Providing free educational assistance to more than 40,000 of California’s most at-risk students each year, we’re creating tangible results that can be felt throughout the state. Every dropout we save contributes to a decreased risk of poverty, joblessness, state-dependence and crime, and increases our state’s workforce, taxable income, voting population and safety.
The implications are staggering — for every 10-percentage-point increase in our state’s graduation rate, California’s murder and assault rates will go down by about 20%, preventing 400 murders and more than 20,000 aggravated assaults each year¹.
We envision a safer, more prosperous California, and our educational model is lighting the way to achieve it. With an 86% success rate and the highest Academic Performance Index (API) scores and growth when compared to alternative schools in the same areas, we’re transforming dropouts into educated, productive members of society.
Before coming to Learn4Life, most of these students were on track to drop out of high school — now 43% of them are going on to post-secondary education.
EVERY DROPOUT SAVED IS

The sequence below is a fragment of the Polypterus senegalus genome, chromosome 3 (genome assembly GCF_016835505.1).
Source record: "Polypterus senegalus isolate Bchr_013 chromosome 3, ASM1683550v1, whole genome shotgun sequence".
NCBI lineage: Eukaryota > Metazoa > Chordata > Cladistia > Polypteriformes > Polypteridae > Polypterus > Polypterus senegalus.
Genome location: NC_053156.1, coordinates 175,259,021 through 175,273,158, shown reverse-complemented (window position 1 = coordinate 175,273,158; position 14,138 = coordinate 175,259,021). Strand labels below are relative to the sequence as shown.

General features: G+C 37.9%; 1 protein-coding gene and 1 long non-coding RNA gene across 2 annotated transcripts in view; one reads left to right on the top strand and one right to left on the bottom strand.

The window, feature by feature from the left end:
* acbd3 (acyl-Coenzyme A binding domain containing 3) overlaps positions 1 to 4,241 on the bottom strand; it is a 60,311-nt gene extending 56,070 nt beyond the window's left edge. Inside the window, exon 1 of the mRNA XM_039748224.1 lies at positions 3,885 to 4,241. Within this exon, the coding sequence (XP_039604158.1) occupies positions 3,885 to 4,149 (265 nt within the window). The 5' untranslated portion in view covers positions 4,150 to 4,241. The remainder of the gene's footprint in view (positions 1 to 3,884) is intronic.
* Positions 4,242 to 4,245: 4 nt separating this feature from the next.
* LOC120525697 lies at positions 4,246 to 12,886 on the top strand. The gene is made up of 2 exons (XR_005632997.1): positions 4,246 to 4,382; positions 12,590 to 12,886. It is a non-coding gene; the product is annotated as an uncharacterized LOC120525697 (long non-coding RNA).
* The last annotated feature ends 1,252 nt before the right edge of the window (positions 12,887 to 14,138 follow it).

more likely to vote²
less likely to be unemployed³
more in taxes earned⁴
less likely to be incarcerated⁵
COMMUNITY IMPACTPutting students back into schools means putting money back into the state. Instead of creating a lifelong drain on public resources, the hundreds of thousands of dropouts we save go on to become productive, contributing members of society. These graduates are on track to breaking the generational chain of poverty, many as the first in their families to graduate with a high school diploma.
CHANGING THEIR STORIES FOR GOOD
“When a student turns in his or her final exam, we ring a bell to symbolize all of the challenges
they overcome to reach success. It’s a big moment of pride and an inspiration to all of the other
students to keep on going.”
– Brianne Blanton, teacher
“At graduation, we each gave a rose to an important person. I gave mine to my supervising teacher,
because she believed in me and convinced me to keep going — even when I wanted to quit.”
– Dasmond, student